Brown: McLaren defeated ourselves in Indy bid

Michelle Foster


From an electrical issue in last month’s Indy test to the wrong colour chassis and finally a lack of pace in qualifying, Fernando Alonso’s Indy 500 bid was marred by mistakes.

Alonso had his first taste of the Indianapolis 500 in 2017 but was robbed of a shot at the win by a late Honda engine failure.

This year’s bid fell short in qualifying with McLaren CEO Zak Brown admitting they were not prepared.

While the 2017 bid was backed by Andretti, this time around it was Carlin who were involved with Brown saying it “was clear they weren’t capable of running three cars and serving us.”

That, though, is just part of the story as the American admits McLaren also let themselves down.

“I don’t think we came into this arrogant, I think we were unprepared,” Brown told the Associated Press. “We didn’t deserve to be in the race and it’s our own fault.

“It’s not like we showed up and gave our best. We defeated ourselves.”

While Sunday’s failure to make the qualifying field of 33 was the final straw, Brown says the problems were there from the start, as early as Alonso’s test at the Texas Motor Speedway back in April.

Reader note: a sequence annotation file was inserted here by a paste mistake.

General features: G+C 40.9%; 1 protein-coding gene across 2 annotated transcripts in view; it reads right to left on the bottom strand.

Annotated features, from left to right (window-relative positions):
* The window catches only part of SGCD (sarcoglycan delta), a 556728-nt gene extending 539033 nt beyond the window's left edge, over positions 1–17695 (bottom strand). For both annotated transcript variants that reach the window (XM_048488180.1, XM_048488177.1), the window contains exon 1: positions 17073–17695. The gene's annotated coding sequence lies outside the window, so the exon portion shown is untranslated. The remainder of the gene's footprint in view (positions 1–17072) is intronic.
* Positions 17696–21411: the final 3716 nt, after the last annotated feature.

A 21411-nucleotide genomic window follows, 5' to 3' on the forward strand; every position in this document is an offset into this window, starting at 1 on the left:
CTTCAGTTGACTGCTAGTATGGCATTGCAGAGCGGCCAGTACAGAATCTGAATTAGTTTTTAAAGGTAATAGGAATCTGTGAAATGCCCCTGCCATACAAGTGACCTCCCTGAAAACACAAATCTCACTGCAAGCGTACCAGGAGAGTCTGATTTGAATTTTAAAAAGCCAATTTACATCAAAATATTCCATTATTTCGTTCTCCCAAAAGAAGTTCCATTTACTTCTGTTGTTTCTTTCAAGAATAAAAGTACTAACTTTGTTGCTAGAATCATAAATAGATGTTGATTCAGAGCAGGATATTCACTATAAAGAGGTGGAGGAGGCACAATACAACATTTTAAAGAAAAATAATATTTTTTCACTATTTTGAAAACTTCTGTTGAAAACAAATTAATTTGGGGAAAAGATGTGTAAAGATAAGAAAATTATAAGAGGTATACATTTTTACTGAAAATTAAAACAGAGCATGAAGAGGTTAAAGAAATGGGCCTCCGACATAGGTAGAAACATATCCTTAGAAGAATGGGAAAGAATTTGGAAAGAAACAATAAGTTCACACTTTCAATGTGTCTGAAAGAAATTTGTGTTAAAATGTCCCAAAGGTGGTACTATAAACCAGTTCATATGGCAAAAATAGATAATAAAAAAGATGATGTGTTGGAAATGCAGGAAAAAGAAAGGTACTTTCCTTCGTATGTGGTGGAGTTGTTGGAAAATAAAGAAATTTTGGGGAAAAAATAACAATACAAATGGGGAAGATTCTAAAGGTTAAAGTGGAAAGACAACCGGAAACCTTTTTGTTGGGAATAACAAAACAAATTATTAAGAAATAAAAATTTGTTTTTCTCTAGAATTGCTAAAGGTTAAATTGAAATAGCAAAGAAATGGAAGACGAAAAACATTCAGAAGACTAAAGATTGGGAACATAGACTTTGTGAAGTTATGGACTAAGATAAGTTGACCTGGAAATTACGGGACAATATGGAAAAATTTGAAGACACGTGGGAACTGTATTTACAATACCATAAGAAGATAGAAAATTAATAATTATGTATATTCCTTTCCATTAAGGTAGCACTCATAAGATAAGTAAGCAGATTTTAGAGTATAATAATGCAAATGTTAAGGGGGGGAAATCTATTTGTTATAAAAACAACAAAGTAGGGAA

“We didn’t get out until midday, our steering wheel was not done on time, that’s just lack of preparation and project management organisational skills,” Brown said.

“That’s where this whole thing fell down, in the project management. Zak Brown should not be digging around for steering wheels.”

The McLaren CEO concedes giving more of his attention to Formula 1 instead of the Indianapolis 500 also meant the latter was compromised.

“I should have been closer to Indy but I could never compromise Formula One,” Brown said. “At 9:01 in the morning when we weren’t on track at the first test, that’s when we failed to qualify for the Indianapolis 500.

“We didn’t ring the fire alarm quick enough because we could have recovered after the first test.

“I am angry at myself because I was uncomfortable all the way up to the first test and I should have followed my instinct to get more involved.”

This, however, is unlikely to be McLaren’s last bid for an Indy 500 win.

Brown added: “I feel an obligation to the fans and sponsors, we let them down. We didn’t fulfill our promise and I think they need more than just an apology.

“There will be repercussions for those who don’t deserve to work for a great team like McLaren. We will look at what we learned here and the list is a mile long.

“I hope people appreciate that we go for it, we are racers, and Fernando is a star and we are not quitters. We want to come back.”

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